I developed a unique approach called cooperative intelligence, which integrates generous leadership, connection and communication, and helps managers to “Listen and Be Heard.” Many competitive intelligence managers very bright, but are challenged to get management to act on their findings, ergo cooperative intelligence plays a major role in positioning and gaining respect.  I find this is true in every profession.

Let’s connect on LinkedIn Twitter Facebook Competitive Intelligence Ning. I do answer phone calls and emails: 720-480-9499 and email ellen at ellennaylor.com.

5 Responses

  1. Hi, Ellen,

    Enjoy your blog. You mght like mine as well. See blog.isen.org or just goto isen.org to see what we are doing with the deep or invisible web.

    -Matt

  2. LOL – I was in the first pre-med class that had women ( 5 out of 125) at St. Peter’s College, Jersey City NJ, in 1968. I think ony one or two of us actually became a physician. I really like your profile – just long enough and yes, I enjoy reading your thoughts too. Very nice education lineage Ellen and I always admire your spunk.

    Food for thought – at TalentNet LIVE! Jim Schnyder, a Talent Manager at Frito Lay, gave a presentation on sourcing candidates. This was very different from what I thought it was going to be because he told us how he leverages new hires especially for name generation and referrals. I told him later that I thought Frito Lay was unusual in that respect because in my experience Recruiting was not allowed to mine the guys on the block and doingnoutreach to more tenured employees was at your own risk. In your dealings with other companies, is Jim’s experience more normal than I think?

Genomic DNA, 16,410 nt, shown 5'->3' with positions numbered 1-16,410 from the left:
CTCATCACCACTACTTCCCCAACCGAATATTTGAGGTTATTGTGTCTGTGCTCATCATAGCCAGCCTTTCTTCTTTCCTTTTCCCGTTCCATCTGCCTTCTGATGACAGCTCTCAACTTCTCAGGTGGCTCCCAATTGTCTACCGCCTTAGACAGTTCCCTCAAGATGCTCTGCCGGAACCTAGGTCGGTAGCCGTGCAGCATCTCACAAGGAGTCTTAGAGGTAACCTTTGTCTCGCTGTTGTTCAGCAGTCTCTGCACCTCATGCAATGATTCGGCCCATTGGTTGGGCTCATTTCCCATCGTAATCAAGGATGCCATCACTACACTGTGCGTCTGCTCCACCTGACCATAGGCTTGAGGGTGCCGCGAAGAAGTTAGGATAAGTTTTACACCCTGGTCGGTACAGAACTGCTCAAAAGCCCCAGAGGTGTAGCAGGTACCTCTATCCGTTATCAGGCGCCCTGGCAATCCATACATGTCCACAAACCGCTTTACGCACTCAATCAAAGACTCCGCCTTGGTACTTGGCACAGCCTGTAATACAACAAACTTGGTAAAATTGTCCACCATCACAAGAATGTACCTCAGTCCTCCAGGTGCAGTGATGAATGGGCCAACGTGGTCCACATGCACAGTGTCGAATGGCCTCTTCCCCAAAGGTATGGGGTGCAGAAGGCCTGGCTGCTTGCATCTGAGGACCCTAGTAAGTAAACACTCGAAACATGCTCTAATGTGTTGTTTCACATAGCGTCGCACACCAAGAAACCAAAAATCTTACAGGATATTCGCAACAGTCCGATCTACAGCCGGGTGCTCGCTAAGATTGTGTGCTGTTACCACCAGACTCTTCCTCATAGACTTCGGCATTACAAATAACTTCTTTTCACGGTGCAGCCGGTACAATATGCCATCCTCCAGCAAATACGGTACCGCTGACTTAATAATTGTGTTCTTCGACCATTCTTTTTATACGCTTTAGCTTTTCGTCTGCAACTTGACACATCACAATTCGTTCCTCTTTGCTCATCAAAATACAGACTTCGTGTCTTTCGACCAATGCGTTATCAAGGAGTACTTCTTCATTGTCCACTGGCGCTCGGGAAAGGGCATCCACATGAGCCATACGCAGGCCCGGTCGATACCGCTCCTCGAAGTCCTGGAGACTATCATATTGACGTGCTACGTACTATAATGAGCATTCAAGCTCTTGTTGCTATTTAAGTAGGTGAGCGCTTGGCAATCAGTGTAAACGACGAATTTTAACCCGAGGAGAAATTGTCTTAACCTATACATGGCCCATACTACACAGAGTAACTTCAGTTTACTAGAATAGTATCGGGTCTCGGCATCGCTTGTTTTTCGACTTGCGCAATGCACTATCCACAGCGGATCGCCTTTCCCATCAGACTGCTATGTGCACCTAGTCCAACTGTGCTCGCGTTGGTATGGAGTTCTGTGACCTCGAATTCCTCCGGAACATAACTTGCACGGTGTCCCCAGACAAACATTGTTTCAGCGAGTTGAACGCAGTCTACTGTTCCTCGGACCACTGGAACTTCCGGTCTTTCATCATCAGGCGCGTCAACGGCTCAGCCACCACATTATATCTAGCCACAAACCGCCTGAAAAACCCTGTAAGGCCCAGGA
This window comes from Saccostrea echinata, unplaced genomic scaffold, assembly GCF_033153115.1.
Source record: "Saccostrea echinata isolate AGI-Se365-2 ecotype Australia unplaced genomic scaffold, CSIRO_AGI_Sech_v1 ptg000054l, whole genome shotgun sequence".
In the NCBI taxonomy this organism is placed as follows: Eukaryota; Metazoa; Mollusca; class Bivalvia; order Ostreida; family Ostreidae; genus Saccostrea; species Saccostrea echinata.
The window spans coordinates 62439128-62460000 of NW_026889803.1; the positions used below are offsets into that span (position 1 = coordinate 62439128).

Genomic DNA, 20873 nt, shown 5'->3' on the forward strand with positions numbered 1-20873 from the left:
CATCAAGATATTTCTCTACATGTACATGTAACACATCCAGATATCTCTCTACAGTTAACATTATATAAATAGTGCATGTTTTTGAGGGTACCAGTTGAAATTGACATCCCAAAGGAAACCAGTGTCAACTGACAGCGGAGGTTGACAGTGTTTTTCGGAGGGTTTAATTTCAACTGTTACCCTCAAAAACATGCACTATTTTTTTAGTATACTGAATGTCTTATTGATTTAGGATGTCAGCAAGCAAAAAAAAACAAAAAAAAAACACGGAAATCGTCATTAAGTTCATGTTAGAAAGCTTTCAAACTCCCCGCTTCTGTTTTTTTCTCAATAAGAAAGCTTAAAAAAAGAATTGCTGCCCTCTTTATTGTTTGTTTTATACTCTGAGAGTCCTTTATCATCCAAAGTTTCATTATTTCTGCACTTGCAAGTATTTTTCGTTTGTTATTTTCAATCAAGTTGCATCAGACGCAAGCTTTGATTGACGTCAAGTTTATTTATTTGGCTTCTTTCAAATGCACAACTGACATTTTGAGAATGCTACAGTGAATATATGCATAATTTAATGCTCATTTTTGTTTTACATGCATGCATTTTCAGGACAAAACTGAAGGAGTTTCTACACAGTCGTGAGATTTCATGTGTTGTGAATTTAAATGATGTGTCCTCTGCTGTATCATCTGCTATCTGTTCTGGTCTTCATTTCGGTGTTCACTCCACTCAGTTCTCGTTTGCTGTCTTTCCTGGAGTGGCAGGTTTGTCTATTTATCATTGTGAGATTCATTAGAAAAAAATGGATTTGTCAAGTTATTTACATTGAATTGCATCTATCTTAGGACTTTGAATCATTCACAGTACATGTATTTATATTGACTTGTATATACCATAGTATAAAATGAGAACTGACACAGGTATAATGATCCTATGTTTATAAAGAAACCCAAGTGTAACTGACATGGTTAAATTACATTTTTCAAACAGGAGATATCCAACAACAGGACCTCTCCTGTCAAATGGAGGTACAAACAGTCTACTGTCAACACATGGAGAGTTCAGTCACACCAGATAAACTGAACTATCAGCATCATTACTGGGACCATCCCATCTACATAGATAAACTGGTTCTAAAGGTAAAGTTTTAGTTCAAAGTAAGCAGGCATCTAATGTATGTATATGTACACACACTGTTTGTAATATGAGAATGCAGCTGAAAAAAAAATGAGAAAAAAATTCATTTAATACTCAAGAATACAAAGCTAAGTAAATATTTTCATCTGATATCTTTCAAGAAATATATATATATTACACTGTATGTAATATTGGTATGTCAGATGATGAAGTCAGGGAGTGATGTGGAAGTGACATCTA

3. Any good CI team likes to know about new hires as they’re hired. One is to debrief if they came from a competitors or had valuable experience for product development, for example. It can be touchy since you don’t want to overstep ethical boundaries, since they might have signed an NDA as they left their company. There can also be a certain amount of discomfort talking about prior employers if they got laid off or just don’t want to share everything. I start such a debrief that way: “I don’t want you to share anything with me that you’re uncomfortable with or that you feel is ethically compromising.” We also like to make new hires aware that we do CI, what that means and engage them to participate, & that we suspect others are doing CI on us. Ideally this should be part of new employee training, but isn’t at most companies. Maybe that’s a new biz for us! Cheers! Ellen